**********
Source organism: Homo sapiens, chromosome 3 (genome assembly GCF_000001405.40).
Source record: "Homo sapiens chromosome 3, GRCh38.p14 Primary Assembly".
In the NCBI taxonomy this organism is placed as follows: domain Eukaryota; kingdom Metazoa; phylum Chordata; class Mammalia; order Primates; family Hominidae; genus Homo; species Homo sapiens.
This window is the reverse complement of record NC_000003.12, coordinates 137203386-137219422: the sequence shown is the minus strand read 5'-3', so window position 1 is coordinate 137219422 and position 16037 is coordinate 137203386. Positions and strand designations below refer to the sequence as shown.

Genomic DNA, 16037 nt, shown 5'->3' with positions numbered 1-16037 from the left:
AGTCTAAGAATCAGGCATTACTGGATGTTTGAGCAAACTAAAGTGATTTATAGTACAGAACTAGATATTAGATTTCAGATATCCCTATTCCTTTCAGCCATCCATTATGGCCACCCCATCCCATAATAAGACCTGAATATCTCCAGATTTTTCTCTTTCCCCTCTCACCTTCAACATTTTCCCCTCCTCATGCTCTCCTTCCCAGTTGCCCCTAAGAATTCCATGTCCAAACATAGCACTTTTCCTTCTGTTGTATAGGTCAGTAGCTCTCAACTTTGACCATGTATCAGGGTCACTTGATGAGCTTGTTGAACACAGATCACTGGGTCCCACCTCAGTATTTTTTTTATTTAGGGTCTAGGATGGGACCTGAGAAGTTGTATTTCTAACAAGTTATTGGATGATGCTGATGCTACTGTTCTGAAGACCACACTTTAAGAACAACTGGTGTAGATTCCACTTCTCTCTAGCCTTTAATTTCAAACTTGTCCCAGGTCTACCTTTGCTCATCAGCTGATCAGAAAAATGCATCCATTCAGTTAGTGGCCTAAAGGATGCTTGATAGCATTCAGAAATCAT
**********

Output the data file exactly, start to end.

Source organism: Homo sapiens, chromosome 3 (genome assembly GCF_000001405.40).
Source record: "Homo sapiens chromosome 3, GRCh38.p14 Primary Assembly".
In the NCBI taxonomy this organism is placed as follows: domain Eukaryota; kingdom Metazoa; phylum Chordata; class Mammalia; order Primates; family Hominidae; genus Homo; species Homo sapiens.
This window is the reverse complement of record NC_000003.12, coordinates 137203386-137219422: the sequence shown is the minus strand read 5'-3', so window position 1 is coordinate 137219422 and position 16037 is coordinate 137203386. Positions and strand designations below refer to the sequence as shown.

Genomic DNA, 16037 nt, shown 5'->3' with positions numbered 1-16037 from the left:
AGTCTAAGAATCAGGCATTACTGGATGTTTGAGCAAACTAAAGTGATTTATAGTACAGAACTAGATATTAGATTTCAGATATCCCTATTCCTTTCAGCCATCCATTATGGCCACCCCATCCCATAATAAGACCTGAATATCTCCAGATTTTTCTCTTTCCCCTCTCACCTTCAACATTTTCCCCTCCTCATGCTCTCCTTCCCAGTTGCCCCTAAGAATTCCATGTCCAAACATAGCACTTTTCCTTCTGTTGTATAGGTCAGTAGCTCTCAACTTTGACCATGTATCAGGGTCACTTGATGAGCTTGTTGAACACAGATCACTGGGTCCCACCTCAGTATTTTTTTTATTTAGGGTCTAGGATGGGACCTGAGAAGTTGTATTTCTAACAAGTTATTGGATGATGCTGATGCTACTGTTCTGAAGACCACACTTTAAGAACAACTGGTGTAGATTCCACTTCTCTCTAGCCTTTAATTTCAAACTTGTCCCAGGTCTACCTTTGCTCATCAGCTGATCAGAAAAATGCATCCATTCAGTTAGTGGCCTAAAGGATGCTTGATAGCATTCAGAAATCAT